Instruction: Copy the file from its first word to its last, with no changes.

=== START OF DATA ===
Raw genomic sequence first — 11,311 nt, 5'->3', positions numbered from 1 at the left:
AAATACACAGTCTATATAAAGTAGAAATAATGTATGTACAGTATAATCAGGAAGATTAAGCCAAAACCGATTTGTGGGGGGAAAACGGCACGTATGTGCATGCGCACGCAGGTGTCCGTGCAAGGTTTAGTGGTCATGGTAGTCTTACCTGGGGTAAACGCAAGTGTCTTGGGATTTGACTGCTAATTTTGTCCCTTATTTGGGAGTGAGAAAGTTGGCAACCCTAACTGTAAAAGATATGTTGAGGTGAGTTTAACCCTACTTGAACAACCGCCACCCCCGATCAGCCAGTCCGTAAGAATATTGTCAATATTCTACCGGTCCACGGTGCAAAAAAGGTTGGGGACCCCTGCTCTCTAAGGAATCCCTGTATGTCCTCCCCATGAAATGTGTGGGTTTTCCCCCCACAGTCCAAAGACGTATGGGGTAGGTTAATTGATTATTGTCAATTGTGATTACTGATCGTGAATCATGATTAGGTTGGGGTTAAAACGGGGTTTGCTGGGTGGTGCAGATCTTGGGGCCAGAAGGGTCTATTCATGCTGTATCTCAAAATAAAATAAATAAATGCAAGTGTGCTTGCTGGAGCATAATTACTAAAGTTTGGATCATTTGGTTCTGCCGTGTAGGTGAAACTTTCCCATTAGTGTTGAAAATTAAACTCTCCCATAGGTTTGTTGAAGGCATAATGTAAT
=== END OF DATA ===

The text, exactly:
Raw genomic sequence first — 11,311 nt, 5'->3', positions numbered from 1 at the left:
AAATACACAGTCTATATAAAGTAGAAATAATGTATGTACAGTATAATCAGGAAGATTAAGCCAAAACCGATTTGTGGGGGGAAAACGGCACGTATGTGCATGCGCACGCAGGTGTCCGTGCAAGGTTTAGTGGTCATGGTAGTCTTACCTGGGGTAAACGCAAGTGTCTTGGGATTTGACTGCTAATTTTGTCCCTTATTTGGGAGTGAGAAAGTTGGCAACCCTAACTGTAAAAGATATGTTGAGGTGAGTTTAACCCTACTTGAACAACCGCCACCCCCGATCAGCCAGTCCGTAAGAATATTGTCAATATTCTACCGGTCCACGGTGCAAAAAAGGTTGGGGACCCCTGCTCTCTAAGGAATCCCTGTATGTCCTCCCCATGAAATGTGTGGGTTTTCCCCCCACAGTCCAAAGACGTATGGGGTAGGTTAATTGATTATTGTCAATTGTGATTACTGATCGTGAATCATGATTAGGTTGGGGTTAAAACGGGGTTTGCTGGGTGGTGCAGATCTTGGGGCCAGAAGGGTCTATTCATGCTGTATCTCAAAATAAAATAAATAAATGCAAGTGTGCTTGCTGGAGCATAATTACTAAAGTTTGGATCATTTGGTTCTGCCGTGTAGGTGAAACTTTCCCATTAGTGTTGAAAATTAAACTCTCCCATAGGTTTGTTGAAGGCATAATGTAAT